A reader writes in, asking:
“Can you describe exactly the steps you would take to determine whether a Roth conversion makes sense? I understand conceptually that they are advantageous when your tax rate is low, but can you elaborate on how exactly you would figure that out, as well as how to determine how large of a conversion to do?”
What follows is my process for retirement account distribution planning, including Roth conversions.
There are two broad stages to the process:
- Creating a “dummy” plan (or maybe you could call it a “default” plan), and
- Making improvements to that plan.
Making a Dummy Plan
By a “dummy” plan, I mean a plan in which every year you:
- Do no Roth conversions.
- Spend first from wages/earnings, required minimum distributions, Social Security, pension income, dividends/interest coming from holdings in taxable accounts, and only then from further distributions from tax-deferred accounts.
- Take just enough out of retirement accounts in order to a) satisfy your RMDs and b) provide sufficient dollars to satisfy the desired level of spending, after considering taxes.
What we want to know is what your marginal tax rate (for ordinary income) would be in each of the next several years, under such a “dummy” plan. Note that we are concerned with your actual marginal tax rate, not just the tax bracket that you’re in.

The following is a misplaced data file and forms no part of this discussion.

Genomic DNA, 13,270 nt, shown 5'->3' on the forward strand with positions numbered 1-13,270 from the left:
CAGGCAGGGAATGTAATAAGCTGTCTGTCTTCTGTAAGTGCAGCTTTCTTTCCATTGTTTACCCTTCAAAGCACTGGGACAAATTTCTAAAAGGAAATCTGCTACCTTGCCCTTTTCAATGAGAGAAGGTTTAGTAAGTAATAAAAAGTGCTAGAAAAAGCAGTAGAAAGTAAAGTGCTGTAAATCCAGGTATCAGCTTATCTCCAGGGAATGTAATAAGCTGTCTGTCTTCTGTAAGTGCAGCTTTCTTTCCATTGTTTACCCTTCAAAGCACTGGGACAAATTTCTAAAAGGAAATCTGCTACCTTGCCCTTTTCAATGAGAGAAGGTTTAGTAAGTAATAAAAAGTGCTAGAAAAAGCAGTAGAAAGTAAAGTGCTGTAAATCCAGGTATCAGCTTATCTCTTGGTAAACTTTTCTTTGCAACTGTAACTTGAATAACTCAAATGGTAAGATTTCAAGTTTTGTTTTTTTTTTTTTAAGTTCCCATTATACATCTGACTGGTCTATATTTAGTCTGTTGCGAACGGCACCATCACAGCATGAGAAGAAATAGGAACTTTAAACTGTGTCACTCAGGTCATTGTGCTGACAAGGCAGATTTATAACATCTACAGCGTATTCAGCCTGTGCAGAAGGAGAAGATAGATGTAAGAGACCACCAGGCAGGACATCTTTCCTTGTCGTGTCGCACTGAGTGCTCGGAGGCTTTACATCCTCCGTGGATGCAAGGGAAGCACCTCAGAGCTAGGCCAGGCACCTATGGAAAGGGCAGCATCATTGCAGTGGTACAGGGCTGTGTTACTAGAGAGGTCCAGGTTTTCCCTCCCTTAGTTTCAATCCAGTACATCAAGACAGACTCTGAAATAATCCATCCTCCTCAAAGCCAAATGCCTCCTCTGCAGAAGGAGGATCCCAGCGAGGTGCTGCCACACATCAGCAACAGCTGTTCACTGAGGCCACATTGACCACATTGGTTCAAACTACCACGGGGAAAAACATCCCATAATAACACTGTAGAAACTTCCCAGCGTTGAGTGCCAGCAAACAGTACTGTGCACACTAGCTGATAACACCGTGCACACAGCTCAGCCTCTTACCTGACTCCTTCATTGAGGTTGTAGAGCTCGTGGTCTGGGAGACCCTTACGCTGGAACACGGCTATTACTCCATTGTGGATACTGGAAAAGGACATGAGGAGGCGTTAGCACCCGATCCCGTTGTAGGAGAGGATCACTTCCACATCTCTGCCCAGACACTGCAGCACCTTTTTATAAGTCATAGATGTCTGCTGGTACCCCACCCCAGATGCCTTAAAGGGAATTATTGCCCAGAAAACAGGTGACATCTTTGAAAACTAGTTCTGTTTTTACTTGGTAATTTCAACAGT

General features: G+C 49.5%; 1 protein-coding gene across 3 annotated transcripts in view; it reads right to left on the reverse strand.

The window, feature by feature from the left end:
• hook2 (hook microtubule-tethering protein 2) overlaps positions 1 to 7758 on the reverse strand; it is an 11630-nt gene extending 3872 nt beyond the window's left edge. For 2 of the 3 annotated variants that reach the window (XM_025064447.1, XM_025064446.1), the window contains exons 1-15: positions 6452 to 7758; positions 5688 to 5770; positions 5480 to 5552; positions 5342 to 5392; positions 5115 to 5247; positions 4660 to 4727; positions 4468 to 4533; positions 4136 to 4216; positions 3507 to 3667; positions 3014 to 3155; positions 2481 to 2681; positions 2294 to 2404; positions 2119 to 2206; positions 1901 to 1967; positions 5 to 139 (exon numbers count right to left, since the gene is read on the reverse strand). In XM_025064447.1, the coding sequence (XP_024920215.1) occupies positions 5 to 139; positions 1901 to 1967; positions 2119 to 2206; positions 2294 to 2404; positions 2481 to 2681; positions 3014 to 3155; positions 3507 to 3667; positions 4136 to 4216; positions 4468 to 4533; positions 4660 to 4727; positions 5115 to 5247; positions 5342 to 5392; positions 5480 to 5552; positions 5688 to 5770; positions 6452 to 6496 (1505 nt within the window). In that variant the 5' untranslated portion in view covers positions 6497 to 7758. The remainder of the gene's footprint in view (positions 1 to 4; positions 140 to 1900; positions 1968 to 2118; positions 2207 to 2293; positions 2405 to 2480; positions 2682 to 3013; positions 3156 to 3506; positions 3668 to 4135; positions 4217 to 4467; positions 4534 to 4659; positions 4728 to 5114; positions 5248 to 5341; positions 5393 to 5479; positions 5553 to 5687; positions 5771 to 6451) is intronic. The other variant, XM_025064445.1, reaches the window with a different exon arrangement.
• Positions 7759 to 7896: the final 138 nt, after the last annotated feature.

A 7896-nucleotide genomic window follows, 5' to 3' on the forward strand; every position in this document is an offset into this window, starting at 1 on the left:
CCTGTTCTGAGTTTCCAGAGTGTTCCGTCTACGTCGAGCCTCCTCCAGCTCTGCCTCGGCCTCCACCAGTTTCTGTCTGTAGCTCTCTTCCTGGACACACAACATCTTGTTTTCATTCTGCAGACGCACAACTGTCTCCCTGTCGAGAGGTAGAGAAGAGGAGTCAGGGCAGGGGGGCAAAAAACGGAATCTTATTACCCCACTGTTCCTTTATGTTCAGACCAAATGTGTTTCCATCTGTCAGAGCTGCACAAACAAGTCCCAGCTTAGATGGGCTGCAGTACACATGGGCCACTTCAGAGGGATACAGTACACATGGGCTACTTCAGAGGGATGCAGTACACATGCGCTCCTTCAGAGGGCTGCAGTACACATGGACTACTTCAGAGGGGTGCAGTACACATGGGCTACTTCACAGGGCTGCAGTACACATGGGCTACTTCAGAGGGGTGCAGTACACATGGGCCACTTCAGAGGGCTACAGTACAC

The software I use for this process is Holistiplan, which I think is excellent, but it is priced based on the assumption that it’s being used in an advisory capacity for many clients rather than for an individual household. For most individuals doing DIY planning, a reasonable option is to use tax prep software to prepare hypothetical returns. I sincerely do not think that a spreadsheet is a good tool for calculating your marginal tax rate, as it’s quite a challenge to create a realistic tax model that includes all the relevant factors.
For each year, you’re going to create a scenario/return in your tax modeling software, and then start recording the results in a spreadsheet.
For each year, see if you have enough after-tax income to satisfy your desired level of spending. (So this calculation is basically: wages/earnings, plus RMDs, plus Social Security/pension income, plus investment income from taxable accounts, minus taxes — and compare that to your desired level of spending.) If that level of income isn’t enough, increase tax-deferred distributions until it is enough. Remember, we are not yet including any further distributions from retirement accounts.
Then repeat the process for each of the next few/several years. (As I’ve mentioned previously, I don’t think there’s much value in going very many years into the future.) For each year, be sure to include any appropriate adjustments for changes in circumstances, such as:
- The larger standard deduction for people age 65+,
- Wage/self-employment income ending/declining due to retirement or partial retirement,
- Social Security income starting, or
- Selling your home.